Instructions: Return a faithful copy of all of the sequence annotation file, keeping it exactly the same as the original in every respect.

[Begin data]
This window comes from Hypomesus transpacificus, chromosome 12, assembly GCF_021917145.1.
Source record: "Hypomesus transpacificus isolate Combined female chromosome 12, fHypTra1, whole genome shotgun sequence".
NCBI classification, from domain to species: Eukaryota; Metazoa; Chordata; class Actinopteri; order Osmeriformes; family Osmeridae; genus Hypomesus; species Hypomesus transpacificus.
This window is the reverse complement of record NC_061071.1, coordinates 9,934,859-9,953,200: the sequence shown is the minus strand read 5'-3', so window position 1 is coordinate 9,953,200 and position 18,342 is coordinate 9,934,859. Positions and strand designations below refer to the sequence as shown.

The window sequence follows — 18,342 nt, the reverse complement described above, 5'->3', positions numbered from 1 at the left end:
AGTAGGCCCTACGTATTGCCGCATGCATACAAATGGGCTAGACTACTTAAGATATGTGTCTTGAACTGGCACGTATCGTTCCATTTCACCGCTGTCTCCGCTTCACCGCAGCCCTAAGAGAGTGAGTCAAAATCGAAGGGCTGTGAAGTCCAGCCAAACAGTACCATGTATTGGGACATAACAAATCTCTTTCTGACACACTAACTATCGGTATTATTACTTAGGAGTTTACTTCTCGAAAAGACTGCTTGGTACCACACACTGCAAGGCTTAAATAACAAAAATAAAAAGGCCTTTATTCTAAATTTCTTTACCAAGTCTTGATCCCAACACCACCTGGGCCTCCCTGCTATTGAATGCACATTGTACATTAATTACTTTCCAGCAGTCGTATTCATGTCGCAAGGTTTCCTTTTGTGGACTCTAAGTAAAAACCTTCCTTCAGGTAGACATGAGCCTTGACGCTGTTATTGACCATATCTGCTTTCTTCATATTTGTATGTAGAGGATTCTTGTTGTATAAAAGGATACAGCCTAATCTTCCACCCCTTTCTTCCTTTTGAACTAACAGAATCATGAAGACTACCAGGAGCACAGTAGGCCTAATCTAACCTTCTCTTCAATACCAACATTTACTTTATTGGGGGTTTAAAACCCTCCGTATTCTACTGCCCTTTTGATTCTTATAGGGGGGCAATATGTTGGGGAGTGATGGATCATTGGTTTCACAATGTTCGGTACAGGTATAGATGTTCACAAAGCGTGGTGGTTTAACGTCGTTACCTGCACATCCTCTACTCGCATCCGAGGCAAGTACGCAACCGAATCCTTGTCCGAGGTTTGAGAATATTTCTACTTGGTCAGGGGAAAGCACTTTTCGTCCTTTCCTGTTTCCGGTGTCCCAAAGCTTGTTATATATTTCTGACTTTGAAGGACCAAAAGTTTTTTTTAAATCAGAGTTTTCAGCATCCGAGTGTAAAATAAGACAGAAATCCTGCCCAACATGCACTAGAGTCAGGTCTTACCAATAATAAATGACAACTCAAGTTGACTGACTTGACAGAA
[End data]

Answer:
This window comes from Hypomesus transpacificus, chromosome 12, assembly GCF_021917145.1.
Source record: "Hypomesus transpacificus isolate Combined female chromosome 12, fHypTra1, whole genome shotgun sequence".
NCBI classification, from domain to species: Eukaryota; Metazoa; Chordata; class Actinopteri; order Osmeriformes; family Osmeridae; genus Hypomesus; species Hypomesus transpacificus.
This window is the reverse complement of record NC_061071.1, coordinates 9,934,859-9,953,200: the sequence shown is the minus strand read 5'-3', so window position 1 is coordinate 9,953,200 and position 18,342 is coordinate 9,934,859. Positions and strand designations below refer to the sequence as shown.

The window sequence follows — 18,342 nt, the reverse complement described above, 5'->3', positions numbered from 1 at the left end:
AGTAGGCCCTACGTATTGCCGCATGCATACAAATGGGCTAGACTACTTAAGATATGTGTCTTGAACTGGCACGTATCGTTCCATTTCACCGCTGTCTCCGCTTCACCGCAGCCCTAAGAGAGTGAGTCAAAATCGAAGGGCTGTGAAGTCCAGCCAAACAGTACCATGTATTGGGACATAACAAATCTCTTTCTGACACACTAACTATCGGTATTATTACTTAGGAGTTTACTTCTCGAAAAGACTGCTTGGTACCACACACTGCAAGGCTTAAATAACAAAAATAAAAAGGCCTTTATTCTAAATTTCTTTACCAAGTCTTGATCCCAACACCACCTGGGCCTCCCTGCTATTGAATGCACATTGTACATTAATTACTTTCCAGCAGTCGTATTCATGTCGCAAGGTTTCCTTTTGTGGACTCTAAGTAAAAACCTTCCTTCAGGTAGACATGAGCCTTGACGCTGTTATTGACCATATCTGCTTTCTTCATATTTGTATGTAGAGGATTCTTGTTGTATAAAAGGATACAGCCTAATCTTCCACCCCTTTCTTCCTTTTGAACTAACAGAATCATGAAGACTACCAGGAGCACAGTAGGCCTAATCTAACCTTCTCTTCAATACCAACATTTACTTTATTGGGGGTTTAAAACCCTCCGTATTCTACTGCCCTTTTGATTCTTATAGGGGGGCAATATGTTGGGGAGTGATGGATCATTGGTTTCACAATGTTCGGTACAGGTATAGATGTTCACAAAGCGTGGTGGTTTAACGTCGTTACCTGCACATCCTCTACTCGCATCCGAGGCAAGTACGCAACCGAATCCTTGTCCGAGGTTTGAGAATATTTCTACTTGGTCAGGGGAAAGCACTTTTCGTCCTTTCCTGTTTCCGGTGTCCCAAAGCTTGTTATATATTTCTGACTTTGAAGGACCAAAAGTTTTTTTTAAATCAGAGTTTTCAGCATCCGAGTGTAAAATAAGACAGAAATCCTGCCCAACATGCACTAGAGTCAGGTCTTACCAATAATAAATGACAACTCAAGTTGACTGACTTGACAGAA